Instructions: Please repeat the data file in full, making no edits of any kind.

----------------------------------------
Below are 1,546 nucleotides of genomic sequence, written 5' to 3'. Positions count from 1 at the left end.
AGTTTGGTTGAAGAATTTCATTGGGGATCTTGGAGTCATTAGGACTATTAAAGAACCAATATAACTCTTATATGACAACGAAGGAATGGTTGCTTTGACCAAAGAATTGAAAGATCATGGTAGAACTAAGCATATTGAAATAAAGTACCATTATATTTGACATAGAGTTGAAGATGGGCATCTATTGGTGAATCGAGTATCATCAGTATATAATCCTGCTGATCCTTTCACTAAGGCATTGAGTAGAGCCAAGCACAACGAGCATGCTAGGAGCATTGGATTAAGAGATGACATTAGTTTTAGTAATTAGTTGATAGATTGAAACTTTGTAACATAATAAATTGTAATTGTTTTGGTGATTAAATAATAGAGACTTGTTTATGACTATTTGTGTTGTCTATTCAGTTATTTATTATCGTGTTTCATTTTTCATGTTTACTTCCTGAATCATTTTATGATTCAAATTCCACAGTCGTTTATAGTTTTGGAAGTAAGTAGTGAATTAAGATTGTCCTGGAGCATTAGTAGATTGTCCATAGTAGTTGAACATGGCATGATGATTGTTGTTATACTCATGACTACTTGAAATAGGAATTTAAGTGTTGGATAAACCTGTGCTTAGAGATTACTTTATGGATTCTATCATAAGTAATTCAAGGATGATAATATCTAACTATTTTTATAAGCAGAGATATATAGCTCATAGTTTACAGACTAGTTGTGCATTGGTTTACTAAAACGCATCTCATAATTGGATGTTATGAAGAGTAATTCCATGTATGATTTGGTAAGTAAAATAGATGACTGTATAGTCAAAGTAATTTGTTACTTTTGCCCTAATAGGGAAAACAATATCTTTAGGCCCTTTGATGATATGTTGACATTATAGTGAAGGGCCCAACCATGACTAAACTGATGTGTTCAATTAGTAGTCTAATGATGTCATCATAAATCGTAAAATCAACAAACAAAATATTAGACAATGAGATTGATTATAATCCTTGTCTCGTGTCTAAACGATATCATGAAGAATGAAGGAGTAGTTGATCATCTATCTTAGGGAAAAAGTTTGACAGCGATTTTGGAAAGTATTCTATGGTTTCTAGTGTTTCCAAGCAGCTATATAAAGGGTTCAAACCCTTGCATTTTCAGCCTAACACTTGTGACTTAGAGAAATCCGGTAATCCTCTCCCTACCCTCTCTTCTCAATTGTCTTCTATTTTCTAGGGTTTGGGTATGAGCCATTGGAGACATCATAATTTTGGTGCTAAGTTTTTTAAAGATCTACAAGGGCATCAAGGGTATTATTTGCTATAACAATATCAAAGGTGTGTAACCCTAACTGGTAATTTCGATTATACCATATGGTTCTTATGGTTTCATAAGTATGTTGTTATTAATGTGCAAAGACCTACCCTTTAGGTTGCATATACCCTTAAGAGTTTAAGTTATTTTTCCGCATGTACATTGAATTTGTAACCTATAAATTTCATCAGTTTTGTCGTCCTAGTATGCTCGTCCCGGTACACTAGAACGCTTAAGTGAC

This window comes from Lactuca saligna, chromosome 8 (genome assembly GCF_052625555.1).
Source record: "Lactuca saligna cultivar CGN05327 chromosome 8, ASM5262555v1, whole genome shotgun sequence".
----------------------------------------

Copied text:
Below are 1,546 nucleotides of genomic sequence, written 5' to 3'. Positions count from 1 at the left end.
AGTTTGGTTGAAGAATTTCATTGGGGATCTTGGAGTCATTAGGACTATTAAAGAACCAATATAACTCTTATATGACAACGAAGGAATGGTTGCTTTGACCAAAGAATTGAAAGATCATGGTAGAACTAAGCATATTGAAATAAAGTACCATTATATTTGACATAGAGTTGAAGATGGGCATCTATTGGTGAATCGAGTATCATCAGTATATAATCCTGCTGATCCTTTCACTAAGGCATTGAGTAGAGCCAAGCACAACGAGCATGCTAGGAGCATTGGATTAAGAGATGACATTAGTTTTAGTAATTAGTTGATAGATTGAAACTTTGTAACATAATAAATTGTAATTGTTTTGGTGATTAAATAATAGAGACTTGTTTATGACTATTTGTGTTGTCTATTCAGTTATTTATTATCGTGTTTCATTTTTCATGTTTACTTCCTGAATCATTTTATGATTCAAATTCCACAGTCGTTTATAGTTTTGGAAGTAAGTAGTGAATTAAGATTGTCCTGGAGCATTAGTAGATTGTCCATAGTAGTTGAACATGGCATGATGATTGTTGTTATACTCATGACTACTTGAAATAGGAATTTAAGTGTTGGATAAACCTGTGCTTAGAGATTACTTTATGGATTCTATCATAAGTAATTCAAGGATGATAATATCTAACTATTTTTATAAGCAGAGATATATAGCTCATAGTTTACAGACTAGTTGTGCATTGGTTTACTAAAACGCATCTCATAATTGGATGTTATGAAGAGTAATTCCATGTATGATTTGGTAAGTAAAATAGATGACTGTATAGTCAAAGTAATTTGTTACTTTTGCCCTAATAGGGAAAACAATATCTTTAGGCCCTTTGATGATATGTTGACATTATAGTGAAGGGCCCAACCATGACTAAACTGATGTGTTCAATTAGTAGTCTAATGATGTCATCATAAATCGTAAAATCAACAAACAAAATATTAGACAATGAGATTGATTATAATCCTTGTCTCGTGTCTAAACGATATCATGAAGAATGAAGGAGTAGTTGATCATCTATCTTAGGGAAAAAGTTTGACAGCGATTTTGGAAAGTATTCTATGGTTTCTAGTGTTTCCAAGCAGCTATATAAAGGGTTCAAACCCTTGCATTTTCAGCCTAACACTTGTGACTTAGAGAAATCCGGTAATCCTCTCCCTACCCTCTCTTCTCAATTGTCTTCTATTTTCTAGGGTTTGGGTATGAGCCATTGGAGACATCATAATTTTGGTGCTAAGTTTTTTAAAGATCTACAAGGGCATCAAGGGTATTATTTGCTATAACAATATCAAAGGTGTGTAACCCTAACTGGTAATTTCGATTATACCATATGGTTCTTATGGTTTCATAAGTATGTTGTTATTAATGTGCAAAGACCTACCCTTTAGGTTGCATATACCCTTAAGAGTTTAAGTTATTTTTCCGCATGTACATTGAATTTGTAACCTATAAATTTCATCAGTTTTGTCGTCCTAGTATGCTCGTCCCGGTACACTAGAACGCTTAAGTGAC

This window comes from Lactuca saligna, chromosome 8 (genome assembly GCF_052625555.1).
Source record: "Lactuca saligna cultivar CGN05327 chromosome 8, ASM5262555v1, whole genome shotgun sequence".